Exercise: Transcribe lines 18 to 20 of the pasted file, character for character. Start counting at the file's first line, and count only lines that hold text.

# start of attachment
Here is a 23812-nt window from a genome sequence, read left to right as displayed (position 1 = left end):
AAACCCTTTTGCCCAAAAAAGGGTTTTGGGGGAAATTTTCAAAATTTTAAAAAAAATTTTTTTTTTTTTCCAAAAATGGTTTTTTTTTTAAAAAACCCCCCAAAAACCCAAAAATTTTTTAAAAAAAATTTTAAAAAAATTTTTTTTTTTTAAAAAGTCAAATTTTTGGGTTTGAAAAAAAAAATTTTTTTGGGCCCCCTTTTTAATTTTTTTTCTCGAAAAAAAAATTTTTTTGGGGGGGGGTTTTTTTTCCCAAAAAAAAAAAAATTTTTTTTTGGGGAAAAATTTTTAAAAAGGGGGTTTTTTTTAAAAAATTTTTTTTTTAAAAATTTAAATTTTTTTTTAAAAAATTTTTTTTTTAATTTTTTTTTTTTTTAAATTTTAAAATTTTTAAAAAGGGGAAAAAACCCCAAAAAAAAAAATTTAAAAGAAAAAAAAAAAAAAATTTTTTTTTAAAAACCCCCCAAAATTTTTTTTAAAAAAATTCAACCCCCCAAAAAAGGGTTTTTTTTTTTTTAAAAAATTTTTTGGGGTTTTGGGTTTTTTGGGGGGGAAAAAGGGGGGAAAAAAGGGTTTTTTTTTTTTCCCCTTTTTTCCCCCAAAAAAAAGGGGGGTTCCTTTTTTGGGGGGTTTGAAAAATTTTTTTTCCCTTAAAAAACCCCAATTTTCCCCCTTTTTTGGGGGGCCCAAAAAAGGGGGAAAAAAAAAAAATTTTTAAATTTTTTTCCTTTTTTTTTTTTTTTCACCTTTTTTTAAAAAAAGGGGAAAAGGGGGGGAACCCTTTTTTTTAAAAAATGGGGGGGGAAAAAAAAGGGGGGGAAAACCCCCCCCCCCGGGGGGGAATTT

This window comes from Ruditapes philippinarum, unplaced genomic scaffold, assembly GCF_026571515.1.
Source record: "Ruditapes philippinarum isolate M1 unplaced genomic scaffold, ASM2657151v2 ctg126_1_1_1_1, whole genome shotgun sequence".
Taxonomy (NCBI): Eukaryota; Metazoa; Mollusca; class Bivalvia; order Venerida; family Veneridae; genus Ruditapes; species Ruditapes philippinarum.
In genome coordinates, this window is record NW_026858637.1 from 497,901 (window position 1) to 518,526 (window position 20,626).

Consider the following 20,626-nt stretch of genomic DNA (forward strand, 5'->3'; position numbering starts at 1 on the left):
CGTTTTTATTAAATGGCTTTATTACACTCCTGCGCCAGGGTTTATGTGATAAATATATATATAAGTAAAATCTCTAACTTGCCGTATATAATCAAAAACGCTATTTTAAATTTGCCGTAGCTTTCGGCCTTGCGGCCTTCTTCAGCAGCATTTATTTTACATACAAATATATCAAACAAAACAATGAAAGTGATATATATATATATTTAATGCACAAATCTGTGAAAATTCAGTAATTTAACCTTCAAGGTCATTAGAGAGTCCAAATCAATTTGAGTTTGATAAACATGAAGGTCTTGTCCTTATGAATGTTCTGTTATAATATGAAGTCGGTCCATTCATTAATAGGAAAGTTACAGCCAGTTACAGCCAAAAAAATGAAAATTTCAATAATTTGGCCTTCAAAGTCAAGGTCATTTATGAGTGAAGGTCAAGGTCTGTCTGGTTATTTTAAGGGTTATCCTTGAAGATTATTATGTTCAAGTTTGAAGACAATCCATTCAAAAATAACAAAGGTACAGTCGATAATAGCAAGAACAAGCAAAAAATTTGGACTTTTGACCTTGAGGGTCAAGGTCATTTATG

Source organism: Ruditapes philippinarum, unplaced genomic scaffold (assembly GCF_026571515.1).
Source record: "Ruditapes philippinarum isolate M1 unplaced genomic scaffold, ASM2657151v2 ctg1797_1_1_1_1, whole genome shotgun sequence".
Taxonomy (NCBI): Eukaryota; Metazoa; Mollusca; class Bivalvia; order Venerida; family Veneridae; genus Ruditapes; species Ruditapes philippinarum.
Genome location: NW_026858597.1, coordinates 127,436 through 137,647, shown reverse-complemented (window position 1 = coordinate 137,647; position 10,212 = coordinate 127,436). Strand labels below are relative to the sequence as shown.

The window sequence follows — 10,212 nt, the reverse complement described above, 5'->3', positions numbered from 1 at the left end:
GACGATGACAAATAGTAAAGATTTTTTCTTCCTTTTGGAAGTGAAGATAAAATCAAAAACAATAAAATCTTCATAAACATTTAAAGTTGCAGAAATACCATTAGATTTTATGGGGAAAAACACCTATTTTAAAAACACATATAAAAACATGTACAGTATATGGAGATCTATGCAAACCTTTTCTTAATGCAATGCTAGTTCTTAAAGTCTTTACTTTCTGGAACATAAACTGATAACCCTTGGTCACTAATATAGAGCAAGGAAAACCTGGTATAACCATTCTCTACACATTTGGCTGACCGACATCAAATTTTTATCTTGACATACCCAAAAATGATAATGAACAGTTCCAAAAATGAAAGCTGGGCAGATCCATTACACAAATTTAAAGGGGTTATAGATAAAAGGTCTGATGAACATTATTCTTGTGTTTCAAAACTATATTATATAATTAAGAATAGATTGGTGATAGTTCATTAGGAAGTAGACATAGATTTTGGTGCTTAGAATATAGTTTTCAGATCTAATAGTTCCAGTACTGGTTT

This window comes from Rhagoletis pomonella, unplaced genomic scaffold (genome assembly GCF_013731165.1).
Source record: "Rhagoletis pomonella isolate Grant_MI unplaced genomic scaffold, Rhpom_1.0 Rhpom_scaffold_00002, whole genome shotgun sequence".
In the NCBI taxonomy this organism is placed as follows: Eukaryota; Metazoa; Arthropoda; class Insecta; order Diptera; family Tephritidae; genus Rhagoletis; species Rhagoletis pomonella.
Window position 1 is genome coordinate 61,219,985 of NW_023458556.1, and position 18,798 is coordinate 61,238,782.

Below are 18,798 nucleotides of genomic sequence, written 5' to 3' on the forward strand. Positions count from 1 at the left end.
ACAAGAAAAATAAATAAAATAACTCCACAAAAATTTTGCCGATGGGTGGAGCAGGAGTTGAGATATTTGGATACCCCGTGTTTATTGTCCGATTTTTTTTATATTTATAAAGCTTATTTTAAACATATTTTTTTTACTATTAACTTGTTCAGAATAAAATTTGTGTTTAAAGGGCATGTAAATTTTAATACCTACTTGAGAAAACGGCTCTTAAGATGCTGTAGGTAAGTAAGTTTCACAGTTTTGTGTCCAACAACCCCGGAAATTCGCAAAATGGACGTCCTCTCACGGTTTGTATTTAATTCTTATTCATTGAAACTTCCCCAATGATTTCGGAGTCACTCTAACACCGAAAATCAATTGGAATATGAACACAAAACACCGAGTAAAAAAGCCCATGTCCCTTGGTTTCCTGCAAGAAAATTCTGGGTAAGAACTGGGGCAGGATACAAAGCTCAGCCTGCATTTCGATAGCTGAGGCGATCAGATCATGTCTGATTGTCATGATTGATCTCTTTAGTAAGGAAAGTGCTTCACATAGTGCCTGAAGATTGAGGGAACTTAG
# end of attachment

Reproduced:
Window position 1 is genome coordinate 61,219,985 of NW_023458556.1, and position 18,798 is coordinate 61,238,782.

Below are 18,798 nucleotides of genomic sequence, written 5' to 3' on the forward strand. Positions count from 1 at the left end.
ACAAGAAAAATAAATAAAATAACTCCACAAAAATTTTGCCGATGGGTGGAGCAGGAGTTGAGATATTTGGATACCCCGTGTTTATTGTCCGATTTTTTTTATATTTATAAAGCTTATTTTAAACATATTTTTTTTACTATTAACTTGTTCAGAATAAAATTTGTGTTTAAAGGGCATGTAAATTTTAATACCTACTTGAGAAAACGGCTCTTAAGATGCTGTAGGTAAGTAAGTTTCACAGTTTTGTGTCCAACAACCCCGGAAATTCGCAAAATGGACGTCCTCTCACGGTTTGTATTTAATTCTTATTCATTGAAACTTCCCCAATGATTTCGGAGTCACTCTAACACCGAAAATCAATTGGAATATGAACACAAAACACCGAGTAAAAAAGCCCATGTCCCTTGGTTTCCTGCAAGAAAATTCTGGGTAAGAACTGGGGCAGGATACAAAGCTCAGCCTGCATTTCGATAGCTGAGGCGATCAGATCATGTCTGATTGTCATGATTGATCTCTTTAGTAAGGAAAGTGCTTCACATAGTGCCTGAAGATTGAGGGAACTTAG